Good news comes by phone, as the old adage goes. It has even been said more recently that it’s good to talk. So visitors to Carey Young’s show may already be keen to pick up this phone.
In a gallery context it promises even more excitement. As Alex Farquharson points out in a highly informative essay about the artist, such a device recalls a well-known moment in conceptual art.
(The 1969 landmark exhibition When Attitudes Become Form, which included a telephone on the floor. Artist Walter de Maria would occasionally call.)
In this case we make the call, and after a brief ringtone the line goes through to an automated call centre system. And no matter how much enjoy art, it is hard not to hang up.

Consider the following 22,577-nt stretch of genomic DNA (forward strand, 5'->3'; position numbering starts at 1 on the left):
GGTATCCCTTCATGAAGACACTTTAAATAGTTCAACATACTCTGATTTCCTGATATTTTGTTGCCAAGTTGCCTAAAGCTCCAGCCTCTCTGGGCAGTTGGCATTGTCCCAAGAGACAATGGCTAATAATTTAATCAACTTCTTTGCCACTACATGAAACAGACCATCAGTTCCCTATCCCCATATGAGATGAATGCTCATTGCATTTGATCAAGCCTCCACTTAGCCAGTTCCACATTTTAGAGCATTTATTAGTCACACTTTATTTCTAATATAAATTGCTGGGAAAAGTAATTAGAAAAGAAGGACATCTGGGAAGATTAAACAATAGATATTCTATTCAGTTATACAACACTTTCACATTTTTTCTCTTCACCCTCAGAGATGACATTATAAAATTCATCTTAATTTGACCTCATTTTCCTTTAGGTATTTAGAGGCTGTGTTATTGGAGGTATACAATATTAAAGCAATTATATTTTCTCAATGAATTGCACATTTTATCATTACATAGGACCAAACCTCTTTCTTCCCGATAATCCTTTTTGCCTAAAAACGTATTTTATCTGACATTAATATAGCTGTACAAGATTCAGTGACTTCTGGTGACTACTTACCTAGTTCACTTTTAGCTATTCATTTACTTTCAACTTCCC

The impersonal voice offers multiple options which let you access field recordings from the 2009 G20 protests in London. You can hear a range of chants, interviews, ambient noises and a speech.
In one clip a passerby states that the atmosphere on the demo is â€œimbued with loveâ€. But all of the fervour and the spirit of the event has been put at a safe distance by the hated interface.
But then again, most mediation of the anti-globalisation movement is to some extent corporate. We are free to hop channels, switch papers, etc, but is it not all programmed?
In the context of this somewhat kitsch office set, that may seem funny. Perhaps the best we can do is laugh at our predicament.